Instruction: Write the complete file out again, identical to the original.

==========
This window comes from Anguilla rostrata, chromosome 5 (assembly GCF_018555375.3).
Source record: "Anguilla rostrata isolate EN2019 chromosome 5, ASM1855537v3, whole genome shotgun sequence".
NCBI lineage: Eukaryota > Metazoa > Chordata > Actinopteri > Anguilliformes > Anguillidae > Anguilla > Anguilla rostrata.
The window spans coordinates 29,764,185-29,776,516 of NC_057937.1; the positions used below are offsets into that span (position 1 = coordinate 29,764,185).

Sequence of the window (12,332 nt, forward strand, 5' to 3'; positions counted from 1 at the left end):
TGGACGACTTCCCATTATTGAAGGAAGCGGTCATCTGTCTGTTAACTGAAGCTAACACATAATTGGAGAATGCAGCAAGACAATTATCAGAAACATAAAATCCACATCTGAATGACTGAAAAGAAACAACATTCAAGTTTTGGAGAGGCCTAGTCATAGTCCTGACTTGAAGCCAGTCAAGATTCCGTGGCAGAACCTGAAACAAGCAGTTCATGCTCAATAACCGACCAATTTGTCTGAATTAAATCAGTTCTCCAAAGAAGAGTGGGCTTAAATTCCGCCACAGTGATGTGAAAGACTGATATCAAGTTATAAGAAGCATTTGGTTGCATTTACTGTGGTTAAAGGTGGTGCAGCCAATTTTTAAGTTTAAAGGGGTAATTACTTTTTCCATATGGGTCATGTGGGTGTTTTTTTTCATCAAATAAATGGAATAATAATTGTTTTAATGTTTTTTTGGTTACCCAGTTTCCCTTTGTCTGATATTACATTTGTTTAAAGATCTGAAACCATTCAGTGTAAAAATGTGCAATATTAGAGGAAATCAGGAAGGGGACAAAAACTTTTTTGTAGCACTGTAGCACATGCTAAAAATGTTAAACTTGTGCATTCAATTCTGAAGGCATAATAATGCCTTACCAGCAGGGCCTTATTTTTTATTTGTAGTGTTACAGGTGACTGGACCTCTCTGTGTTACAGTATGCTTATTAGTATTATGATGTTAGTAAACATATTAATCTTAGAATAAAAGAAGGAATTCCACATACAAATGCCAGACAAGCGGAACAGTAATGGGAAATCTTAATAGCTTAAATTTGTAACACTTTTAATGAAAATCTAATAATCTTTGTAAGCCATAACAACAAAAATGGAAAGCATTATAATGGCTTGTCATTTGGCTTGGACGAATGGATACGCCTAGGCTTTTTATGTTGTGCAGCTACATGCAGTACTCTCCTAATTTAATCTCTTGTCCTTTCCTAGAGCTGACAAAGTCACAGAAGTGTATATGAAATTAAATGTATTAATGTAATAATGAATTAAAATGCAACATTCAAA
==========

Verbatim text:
This window comes from Anguilla rostrata, chromosome 5 (assembly GCF_018555375.3).
Source record: "Anguilla rostrata isolate EN2019 chromosome 5, ASM1855537v3, whole genome shotgun sequence".
NCBI lineage: Eukaryota > Metazoa > Chordata > Actinopteri > Anguilliformes > Anguillidae > Anguilla > Anguilla rostrata.
The window spans coordinates 29,764,185-29,776,516 of NC_057937.1; the positions used below are offsets into that span (position 1 = coordinate 29,764,185).

Sequence of the window (12,332 nt, forward strand, 5' to 3'; positions counted from 1 at the left end):
TGGACGACTTCCCATTATTGAAGGAAGCGGTCATCTGTCTGTTAACTGAAGCTAACACATAATTGGAGAATGCAGCAAGACAATTATCAGAAACATAAAATCCACATCTGAATGACTGAAAAGAAACAACATTCAAGTTTTGGAGAGGCCTAGTCATAGTCCTGACTTGAAGCCAGTCAAGATTCCGTGGCAGAACCTGAAACAAGCAGTTCATGCTCAATAACCGACCAATTTGTCTGAATTAAATCAGTTCTCCAAAGAAGAGTGGGCTTAAATTCCGCCACAGTGATGTGAAAGACTGATATCAAGTTATAAGAAGCATTTGGTTGCATTTACTGTGGTTAAAGGTGGTGCAGCCAATTTTTAAGTTTAAAGGGGTAATTACTTTTTCCATATGGGTCATGTGGGTGTTTTTTTTCATCAAATAAATGGAATAATAATTGTTTTAATGTTTTTTTGGTTACCCAGTTTCCCTTTGTCTGATATTACATTTGTTTAAAGATCTGAAACCATTCAGTGTAAAAATGTGCAATATTAGAGGAAATCAGGAAGGGGACAAAAACTTTTTTGTAGCACTGTAGCACATGCTAAAAATGTTAAACTTGTGCATTCAATTCTGAAGGCATAATAATGCCTTACCAGCAGGGCCTTATTTTTTATTTGTAGTGTTACAGGTGACTGGACCTCTCTGTGTTACAGTATGCTTATTAGTATTATGATGTTAGTAAACATATTAATCTTAGAATAAAAGAAGGAATTCCACATACAAATGCCAGACAAGCGGAACAGTAATGGGAAATCTTAATAGCTTAAATTTGTAACACTTTTAATGAAAATCTAATAATCTTTGTAAGCCATAACAACAAAAATGGAAAGCATTATAATGGCTTGTCATTTGGCTTGGACGAATGGATACGCCTAGGCTTTTTATGTTGTGCAGCTACATGCAGTACTCTCCTAATTTAATCTCTTGTCCTTTCCTAGAGCTGACAAAGTCACAGAAGTGTATATGAAATTAAATGTATTAATGTAATAATGAATTAAAATGCAACATTCAAA